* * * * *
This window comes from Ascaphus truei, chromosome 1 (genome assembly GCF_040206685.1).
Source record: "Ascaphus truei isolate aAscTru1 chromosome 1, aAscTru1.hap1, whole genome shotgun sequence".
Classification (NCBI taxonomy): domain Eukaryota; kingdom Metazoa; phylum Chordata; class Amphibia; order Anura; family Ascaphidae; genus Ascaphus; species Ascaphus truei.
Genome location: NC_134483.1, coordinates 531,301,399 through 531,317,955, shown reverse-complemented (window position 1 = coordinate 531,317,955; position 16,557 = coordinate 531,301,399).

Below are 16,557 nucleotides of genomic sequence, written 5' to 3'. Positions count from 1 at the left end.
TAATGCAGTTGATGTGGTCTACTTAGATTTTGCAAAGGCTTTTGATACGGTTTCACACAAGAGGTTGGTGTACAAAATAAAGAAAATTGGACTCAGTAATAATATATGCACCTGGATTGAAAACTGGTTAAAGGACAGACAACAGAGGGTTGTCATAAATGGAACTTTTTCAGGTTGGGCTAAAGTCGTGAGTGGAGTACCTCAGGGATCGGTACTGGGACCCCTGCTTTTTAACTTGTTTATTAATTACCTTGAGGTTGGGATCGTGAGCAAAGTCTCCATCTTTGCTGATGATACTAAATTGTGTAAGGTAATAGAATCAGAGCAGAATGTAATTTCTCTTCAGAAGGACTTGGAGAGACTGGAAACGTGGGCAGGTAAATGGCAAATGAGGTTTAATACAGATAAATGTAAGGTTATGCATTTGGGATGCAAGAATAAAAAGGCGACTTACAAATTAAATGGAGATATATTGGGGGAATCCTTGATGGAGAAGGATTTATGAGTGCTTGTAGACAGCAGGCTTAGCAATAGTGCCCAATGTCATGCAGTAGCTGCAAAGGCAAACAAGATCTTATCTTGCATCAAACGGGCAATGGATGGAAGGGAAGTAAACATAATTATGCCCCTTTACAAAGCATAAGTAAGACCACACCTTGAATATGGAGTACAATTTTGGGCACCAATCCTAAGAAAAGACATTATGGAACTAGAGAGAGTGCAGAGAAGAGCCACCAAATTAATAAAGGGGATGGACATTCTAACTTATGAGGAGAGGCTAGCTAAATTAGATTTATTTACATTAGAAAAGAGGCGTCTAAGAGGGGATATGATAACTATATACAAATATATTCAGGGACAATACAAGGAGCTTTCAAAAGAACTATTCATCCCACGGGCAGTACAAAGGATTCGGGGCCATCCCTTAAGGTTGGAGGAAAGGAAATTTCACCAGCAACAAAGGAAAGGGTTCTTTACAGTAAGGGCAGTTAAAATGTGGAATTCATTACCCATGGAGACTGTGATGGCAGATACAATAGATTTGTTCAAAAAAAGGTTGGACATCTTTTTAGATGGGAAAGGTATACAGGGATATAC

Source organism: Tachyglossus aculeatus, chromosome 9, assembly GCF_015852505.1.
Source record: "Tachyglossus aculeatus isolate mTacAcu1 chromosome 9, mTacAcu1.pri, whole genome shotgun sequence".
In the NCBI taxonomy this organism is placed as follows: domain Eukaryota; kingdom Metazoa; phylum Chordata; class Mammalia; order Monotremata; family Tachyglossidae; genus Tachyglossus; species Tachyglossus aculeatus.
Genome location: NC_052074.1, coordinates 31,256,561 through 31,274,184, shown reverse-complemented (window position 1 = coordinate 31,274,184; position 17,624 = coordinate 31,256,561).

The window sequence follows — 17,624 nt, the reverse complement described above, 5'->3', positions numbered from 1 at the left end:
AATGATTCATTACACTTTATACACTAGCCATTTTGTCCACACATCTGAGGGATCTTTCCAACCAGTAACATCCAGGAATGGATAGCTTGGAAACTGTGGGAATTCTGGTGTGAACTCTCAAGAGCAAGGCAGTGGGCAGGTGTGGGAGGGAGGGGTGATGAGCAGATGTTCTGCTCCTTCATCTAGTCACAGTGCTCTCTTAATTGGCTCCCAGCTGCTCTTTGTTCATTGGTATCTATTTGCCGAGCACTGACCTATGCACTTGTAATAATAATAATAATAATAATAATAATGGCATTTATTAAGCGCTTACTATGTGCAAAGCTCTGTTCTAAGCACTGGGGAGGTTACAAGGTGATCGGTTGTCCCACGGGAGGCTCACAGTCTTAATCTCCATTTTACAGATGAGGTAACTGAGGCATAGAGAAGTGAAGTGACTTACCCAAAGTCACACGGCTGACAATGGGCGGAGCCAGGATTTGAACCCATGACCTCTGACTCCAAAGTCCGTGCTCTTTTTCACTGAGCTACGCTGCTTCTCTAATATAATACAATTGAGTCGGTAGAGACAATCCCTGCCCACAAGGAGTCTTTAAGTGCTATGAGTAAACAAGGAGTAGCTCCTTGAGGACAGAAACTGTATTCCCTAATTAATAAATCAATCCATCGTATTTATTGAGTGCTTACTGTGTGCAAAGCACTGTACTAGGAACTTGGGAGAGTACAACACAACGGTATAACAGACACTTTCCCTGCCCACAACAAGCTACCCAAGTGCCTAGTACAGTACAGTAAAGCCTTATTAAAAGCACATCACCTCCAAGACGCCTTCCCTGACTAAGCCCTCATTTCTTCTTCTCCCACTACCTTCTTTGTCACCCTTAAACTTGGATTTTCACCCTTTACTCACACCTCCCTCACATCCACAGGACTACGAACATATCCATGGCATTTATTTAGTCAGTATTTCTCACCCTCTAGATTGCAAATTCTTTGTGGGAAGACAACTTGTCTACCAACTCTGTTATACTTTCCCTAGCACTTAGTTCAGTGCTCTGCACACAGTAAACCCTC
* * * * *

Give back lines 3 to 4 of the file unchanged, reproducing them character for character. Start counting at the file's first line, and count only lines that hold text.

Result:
Classification (NCBI taxonomy): domain Eukaryota; kingdom Metazoa; phylum Chordata; class Amphibia; order Anura; family Ascaphidae; genus Ascaphus; species Ascaphus truei.
Genome location: NC_134483.1, coordinates 531,301,399 through 531,317,955, shown reverse-complemented (window position 1 = coordinate 531,317,955; position 16,557 = coordinate 531,301,399).